A preference testing apparatus was used to provide sows with continuous access to three identical farrowing crates, each with a different floor temperature. The concrete floor under each crate contained copper pipe through which temperature-controlled water was circulated to achieve unoccupied floor temperatures of 22°C (± 3.5), 29°C (± 1) and 35°C (± 1). Eighteen sows were tested in the apparatus. Video recording was used to determine sow position from 7 days before farrowing (Days ‒7 to ‒1) to 14 days after (Days 1 to 14). On Days ‒7 to ‒1, sows showed no significant preference among the three temperatures when selecting a resting area. Once farrowing had begun, there was a significant increase (P < 0.01) in the use of the 35°C floor and it became the most preferred resting area for Days 1 to 3. After this interval, use of the 35°C floor declined significantly (P < 0.01), and use of the cooler floors increased, resulting in no significant thermal preference during Days 4 to 6. There was a further decline in the use of the 35°C floor after Days 4 to 6 (P < 0.01) to the extent that the coolest floor (22°C) became the most preferred from Days 7 to 14. In summary, sows showed a pronounced increase in preference for a warm floor during the 3 days after the start of farrowing. This change in preference may explain how free-living sows select a suitable thermal environment for their young, and why sows try to avoid metal flooring at the time of farrowing.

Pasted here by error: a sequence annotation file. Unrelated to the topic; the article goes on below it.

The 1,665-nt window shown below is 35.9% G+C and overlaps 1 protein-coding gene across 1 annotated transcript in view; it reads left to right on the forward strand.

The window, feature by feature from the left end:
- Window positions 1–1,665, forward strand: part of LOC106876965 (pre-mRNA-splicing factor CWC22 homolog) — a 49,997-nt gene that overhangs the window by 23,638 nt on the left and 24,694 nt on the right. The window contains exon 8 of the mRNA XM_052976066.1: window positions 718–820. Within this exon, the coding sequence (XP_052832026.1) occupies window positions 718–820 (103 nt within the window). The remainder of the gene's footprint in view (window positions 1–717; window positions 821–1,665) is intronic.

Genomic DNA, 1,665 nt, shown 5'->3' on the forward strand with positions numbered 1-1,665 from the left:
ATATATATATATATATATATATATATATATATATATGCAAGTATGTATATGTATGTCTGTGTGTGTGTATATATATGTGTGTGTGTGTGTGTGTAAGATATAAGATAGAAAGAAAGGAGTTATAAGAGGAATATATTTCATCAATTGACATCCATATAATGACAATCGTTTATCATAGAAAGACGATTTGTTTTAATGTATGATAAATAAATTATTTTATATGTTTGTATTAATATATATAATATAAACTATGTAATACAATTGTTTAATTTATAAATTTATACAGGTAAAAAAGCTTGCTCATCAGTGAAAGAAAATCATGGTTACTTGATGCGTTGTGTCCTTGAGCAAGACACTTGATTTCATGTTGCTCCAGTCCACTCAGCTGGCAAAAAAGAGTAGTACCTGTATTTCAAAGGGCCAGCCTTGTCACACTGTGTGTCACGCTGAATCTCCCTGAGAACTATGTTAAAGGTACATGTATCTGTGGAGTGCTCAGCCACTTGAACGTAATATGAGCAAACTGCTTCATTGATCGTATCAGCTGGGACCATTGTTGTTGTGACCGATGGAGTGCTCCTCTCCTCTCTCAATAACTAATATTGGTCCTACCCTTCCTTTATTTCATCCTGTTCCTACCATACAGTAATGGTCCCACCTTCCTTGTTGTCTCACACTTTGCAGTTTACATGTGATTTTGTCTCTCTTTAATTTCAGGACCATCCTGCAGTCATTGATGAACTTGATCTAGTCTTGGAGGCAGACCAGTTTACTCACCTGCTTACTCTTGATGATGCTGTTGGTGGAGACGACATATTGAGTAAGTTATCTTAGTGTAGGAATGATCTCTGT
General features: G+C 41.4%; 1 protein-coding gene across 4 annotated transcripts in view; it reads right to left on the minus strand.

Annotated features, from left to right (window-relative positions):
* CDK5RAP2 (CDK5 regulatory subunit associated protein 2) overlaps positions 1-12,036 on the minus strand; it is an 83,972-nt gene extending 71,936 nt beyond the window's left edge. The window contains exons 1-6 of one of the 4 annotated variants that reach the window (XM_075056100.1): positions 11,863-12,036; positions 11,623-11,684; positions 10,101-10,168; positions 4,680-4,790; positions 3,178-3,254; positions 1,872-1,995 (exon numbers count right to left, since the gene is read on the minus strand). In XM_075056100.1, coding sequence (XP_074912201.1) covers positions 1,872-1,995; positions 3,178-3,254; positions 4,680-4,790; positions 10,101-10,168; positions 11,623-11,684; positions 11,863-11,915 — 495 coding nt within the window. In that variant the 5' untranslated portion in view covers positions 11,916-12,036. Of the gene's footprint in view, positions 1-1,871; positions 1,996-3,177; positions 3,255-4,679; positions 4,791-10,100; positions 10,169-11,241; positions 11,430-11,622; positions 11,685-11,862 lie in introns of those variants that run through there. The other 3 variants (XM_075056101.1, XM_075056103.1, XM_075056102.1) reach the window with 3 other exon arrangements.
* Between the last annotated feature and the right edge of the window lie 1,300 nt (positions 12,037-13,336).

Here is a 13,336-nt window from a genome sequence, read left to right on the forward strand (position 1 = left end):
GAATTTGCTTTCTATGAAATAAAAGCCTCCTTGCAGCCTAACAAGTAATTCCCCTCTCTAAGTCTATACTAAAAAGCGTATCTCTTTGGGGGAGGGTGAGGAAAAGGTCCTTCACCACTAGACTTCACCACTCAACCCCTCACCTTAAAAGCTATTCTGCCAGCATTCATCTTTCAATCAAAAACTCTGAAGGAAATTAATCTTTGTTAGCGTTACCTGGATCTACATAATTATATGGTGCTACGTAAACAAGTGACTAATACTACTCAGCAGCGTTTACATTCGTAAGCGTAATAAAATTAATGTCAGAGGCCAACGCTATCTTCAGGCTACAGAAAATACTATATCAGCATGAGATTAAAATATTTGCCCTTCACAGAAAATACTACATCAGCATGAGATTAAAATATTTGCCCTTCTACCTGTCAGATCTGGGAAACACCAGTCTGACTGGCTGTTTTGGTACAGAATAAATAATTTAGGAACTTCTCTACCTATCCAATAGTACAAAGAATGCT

Phillips, P. A., Fraser, D., & Pawluczuk, B. (2000). Floor temperature preference of sows at farrowing. Applied Animal Behaviour Science, 67(1), 59-65.